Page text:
It’s a mistake to rush through this cake.

My friend Timothy told me yesterday that the only people he knows who can truly multi-task are mothers of young children. It’s true, when you are a mother, you often are solving their problems, teaching them, or nurturing their souls more generally even while sweeping the floor or cooking, etc.

But if like me you are often alone and can fully focus on one thing at a time, that is best. One of my favorite quotes on this subject has long been from St. Seraphim of Sarov: “Whatever you do, do it gently and unhurriedly, because virtue is not a pear to be eaten in one bite.” And this morning I read on Lisa’s blog this good word from Fr. Jacques Philippe:

“To live today well we also should remember that God only asks for one thing at a time, never two. It doesn’t matter whether the job we have in hand is sweeping the kitchen floor or giving a speech to forty thousand people. We must put our hearts into it, simply and calmly, and not try to solve more than one problem at a time. Even when what we’re doing is genuinely trifling, it’s a mistake to rush through it as though we felt we were wasting our time. If something, no matter how ordinary, needs to be done and is part of our lives, it’s worth doing for its own sake, and worth putting our hearts into.”

When I read that, I had just finished eating a piece of the most delectable cake — while reading at the computer. Everyone knows that is a bad thing for an overeater to do! But the other unfortunate thing is, I missed the full experience of this cake, which I don’t exactly want to put my heart into, but which I do want to receive “gently and unhurriedly,” in a way that promotes the greatest thankfulness and encourages virtue.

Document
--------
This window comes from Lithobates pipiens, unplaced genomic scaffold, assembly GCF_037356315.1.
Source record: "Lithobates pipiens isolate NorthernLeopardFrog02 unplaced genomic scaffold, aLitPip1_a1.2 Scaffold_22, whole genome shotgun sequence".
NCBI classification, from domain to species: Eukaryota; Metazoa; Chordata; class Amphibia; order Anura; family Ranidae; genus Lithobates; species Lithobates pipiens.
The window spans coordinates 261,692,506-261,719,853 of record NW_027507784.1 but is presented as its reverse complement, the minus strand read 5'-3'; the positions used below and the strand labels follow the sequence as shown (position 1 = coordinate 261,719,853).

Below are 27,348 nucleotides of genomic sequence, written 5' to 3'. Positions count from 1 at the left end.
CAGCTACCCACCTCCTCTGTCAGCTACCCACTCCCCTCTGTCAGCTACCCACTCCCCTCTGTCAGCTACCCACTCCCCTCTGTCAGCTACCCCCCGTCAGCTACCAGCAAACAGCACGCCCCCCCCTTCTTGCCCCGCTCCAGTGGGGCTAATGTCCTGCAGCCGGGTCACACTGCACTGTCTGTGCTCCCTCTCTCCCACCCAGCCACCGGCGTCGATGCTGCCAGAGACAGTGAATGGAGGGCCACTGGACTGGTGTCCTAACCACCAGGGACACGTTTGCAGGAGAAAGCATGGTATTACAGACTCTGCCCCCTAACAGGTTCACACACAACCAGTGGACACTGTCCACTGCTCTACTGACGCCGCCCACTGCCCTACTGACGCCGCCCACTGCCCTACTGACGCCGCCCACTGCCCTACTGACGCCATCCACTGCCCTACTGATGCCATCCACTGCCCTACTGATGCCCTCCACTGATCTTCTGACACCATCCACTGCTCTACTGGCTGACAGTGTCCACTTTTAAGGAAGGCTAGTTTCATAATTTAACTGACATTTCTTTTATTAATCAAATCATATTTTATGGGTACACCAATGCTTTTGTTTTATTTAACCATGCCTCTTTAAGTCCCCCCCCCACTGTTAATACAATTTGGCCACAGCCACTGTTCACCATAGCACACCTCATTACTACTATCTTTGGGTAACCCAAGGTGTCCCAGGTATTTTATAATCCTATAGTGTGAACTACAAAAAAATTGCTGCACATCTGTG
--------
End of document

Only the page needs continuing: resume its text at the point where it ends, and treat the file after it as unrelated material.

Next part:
I’d been wanting to try this cake to make use of my fig harvest; I think of it as an autumn cake because it is now that the figs really come in. The recipe is from Martha Stewart, but I combined the figs with dried apricots instead of fresh plums, because I had just bought the wonderfully rich Blenheim apricots from Trader Joe’s, and did not have plums on hand. The apricots were both more flavorful and colorful than plums would have been. Also I cut down on the sugar.

I don’t think I’ve ever had a more buttery cake, but the flavor of butter was even lovelier — is that possible? — by being in combination with the almonds and fruit. As it turns out, the fruit and nuts and eggs are all products of California farms or gardens, and perhaps the butter as well? So mine is a California Cake, but yours might be otherwise.

You start with a cookie-like crust that gets pre-baked, an eggy almond-flour paste spread on top, then the fruit over all, before it goes in the oven again for a long time. I added a little water to the fruit to make up for the apricots being dried. I definitely had to give the whole process my full attention.

AUTUMN FIG CAKE

Trying to warm the butter a bit.

2 sticks unsalted butter, cool room temperature, cut into pieces, plus more for pan
1 pound fresh figs, halved or quartered
6 oz dried apricots, preferably Blenheim variety, sliced
1/4 cup water
1 1/4 cups unbleached all-purpose flour, divided
Almost 1 cup sugar, divided
1 teaspoon salt, divided
1/4 teaspoon baking powder
1 cup finely ground almond flour
2 large eggs, room temperature
1/4 teaspoon pure almond extract

Preheat oven to 350 degrees. Butter a 9-inch square cake pan; line with 2 wide pieces of parchment, leaving a 2-inch overhang on all sides. Butter parchment. Toss fruit with 1/3 cup sugar, and 1/4 teaspoon salt. If you are using dried fruit add the 1/4 cup water; set aside and stir occasionally.